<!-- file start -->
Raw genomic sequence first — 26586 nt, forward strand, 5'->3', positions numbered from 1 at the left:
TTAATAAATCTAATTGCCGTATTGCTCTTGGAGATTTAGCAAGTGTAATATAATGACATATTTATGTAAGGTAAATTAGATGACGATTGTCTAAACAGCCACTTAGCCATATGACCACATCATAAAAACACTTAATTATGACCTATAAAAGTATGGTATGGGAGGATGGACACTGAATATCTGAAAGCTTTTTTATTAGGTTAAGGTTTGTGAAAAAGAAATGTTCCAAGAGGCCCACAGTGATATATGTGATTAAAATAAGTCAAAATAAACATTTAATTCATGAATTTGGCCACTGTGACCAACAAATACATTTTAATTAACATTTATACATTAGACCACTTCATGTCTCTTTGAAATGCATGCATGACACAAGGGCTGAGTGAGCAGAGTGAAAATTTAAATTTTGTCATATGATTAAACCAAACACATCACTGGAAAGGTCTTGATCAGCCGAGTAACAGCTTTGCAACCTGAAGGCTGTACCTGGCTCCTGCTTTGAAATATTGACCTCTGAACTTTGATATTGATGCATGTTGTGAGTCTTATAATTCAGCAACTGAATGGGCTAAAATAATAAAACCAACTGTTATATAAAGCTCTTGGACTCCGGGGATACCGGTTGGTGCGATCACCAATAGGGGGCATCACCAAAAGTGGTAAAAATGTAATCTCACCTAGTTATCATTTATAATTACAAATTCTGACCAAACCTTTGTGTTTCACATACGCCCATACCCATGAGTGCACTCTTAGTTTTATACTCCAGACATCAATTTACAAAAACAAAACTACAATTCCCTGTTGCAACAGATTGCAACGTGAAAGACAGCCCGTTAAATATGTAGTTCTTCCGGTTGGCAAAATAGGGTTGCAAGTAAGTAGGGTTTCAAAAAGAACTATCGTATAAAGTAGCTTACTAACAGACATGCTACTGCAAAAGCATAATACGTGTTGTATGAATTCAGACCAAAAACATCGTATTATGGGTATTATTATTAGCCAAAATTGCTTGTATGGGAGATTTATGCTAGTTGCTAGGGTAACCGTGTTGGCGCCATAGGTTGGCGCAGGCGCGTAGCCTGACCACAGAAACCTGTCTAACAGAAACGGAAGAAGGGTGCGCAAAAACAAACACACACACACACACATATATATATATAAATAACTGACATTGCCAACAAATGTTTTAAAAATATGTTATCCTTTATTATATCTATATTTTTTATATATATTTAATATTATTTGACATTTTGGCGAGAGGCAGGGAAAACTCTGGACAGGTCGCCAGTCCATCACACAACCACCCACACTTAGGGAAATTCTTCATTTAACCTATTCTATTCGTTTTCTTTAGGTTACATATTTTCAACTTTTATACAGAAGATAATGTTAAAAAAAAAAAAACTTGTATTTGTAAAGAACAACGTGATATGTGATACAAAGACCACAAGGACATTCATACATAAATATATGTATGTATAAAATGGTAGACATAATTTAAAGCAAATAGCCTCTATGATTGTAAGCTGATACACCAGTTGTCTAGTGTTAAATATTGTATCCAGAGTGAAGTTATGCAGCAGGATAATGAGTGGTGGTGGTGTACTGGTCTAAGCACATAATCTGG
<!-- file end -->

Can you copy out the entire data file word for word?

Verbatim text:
Raw genomic sequence first — 26586 nt, forward strand, 5'->3', positions numbered from 1 at the left:
TTAATAAATCTAATTGCCGTATTGCTCTTGGAGATTTAGCAAGTGTAATATAATGACATATTTATGTAAGGTAAATTAGATGACGATTGTCTAAACAGCCACTTAGCCATATGACCACATCATAAAAACACTTAATTATGACCTATAAAAGTATGGTATGGGAGGATGGACACTGAATATCTGAAAGCTTTTTTATTAGGTTAAGGTTTGTGAAAAAGAAATGTTCCAAGAGGCCCACAGTGATATATGTGATTAAAATAAGTCAAAATAAACATTTAATTCATGAATTTGGCCACTGTGACCAACAAATACATTTTAATTAACATTTATACATTAGACCACTTCATGTCTCTTTGAAATGCATGCATGACACAAGGGCTGAGTGAGCAGAGTGAAAATTTAAATTTTGTCATATGATTAAACCAAACACATCACTGGAAAGGTCTTGATCAGCCGAGTAACAGCTTTGCAACCTGAAGGCTGTACCTGGCTCCTGCTTTGAAATATTGACCTCTGAACTTTGATATTGATGCATGTTGTGAGTCTTATAATTCAGCAACTGAATGGGCTAAAATAATAAAACCAACTGTTATATAAAGCTCTTGGACTCCGGGGATACCGGTTGGTGCGATCACCAATAGGGGGCATCACCAAAAGTGGTAAAAATGTAATCTCACCTAGTTATCATTTATAATTACAAATTCTGACCAAACCTTTGTGTTTCACATACGCCCATACCCATGAGTGCACTCTTAGTTTTATACTCCAGACATCAATTTACAAAAACAAAACTACAATTCCCTGTTGCAACAGATTGCAACGTGAAAGACAGCCCGTTAAATATGTAGTTCTTCCGGTTGGCAAAATAGGGTTGCAAGTAAGTAGGGTTTCAAAAAGAACTATCGTATAAAGTAGCTTACTAACAGACATGCTACTGCAAAAGCATAATACGTGTTGTATGAATTCAGACCAAAAACATCGTATTATGGGTATTATTATTAGCCAAAATTGCTTGTATGGGAGATTTATGCTAGTTGCTAGGGTAACCGTGTTGGCGCCATAGGTTGGCGCAGGCGCGTAGCCTGACCACAGAAACCTGTCTAACAGAAACGGAAGAAGGGTGCGCAAAAACAAACACACACACACACACATATATATATATAAATAACTGACATTGCCAACAAATGTTTTAAAAATATGTTATCCTTTATTATATCTATATTTTTTATATATATTTAATATTATTTGACATTTTGGCGAGAGGCAGGGAAAACTCTGGACAGGTCGCCAGTCCATCACACAACCACCCACACTTAGGGAAATTCTTCATTTAACCTATTCTATTCGTTTTCTTTAGGTTACATATTTTCAACTTTTATACAGAAGATAATGTTAAAAAAAAAAAAACTTGTATTTGTAAAGAACAACGTGATATGTGATACAAAGACCACAAGGACATTCATACATAAATATATGTATGTATAAAATGGTAGACATAATTTAAAGCAAATAGCCTCTATGATTGTAAGCTGATACACCAGTTGTCTAGTGTTAAATATTGTATCCAGAGTGAAGTTATGCAGCAGGATAATGAGTGGTGGTGGTGTACTGGTCTAAGCACATAATCTGG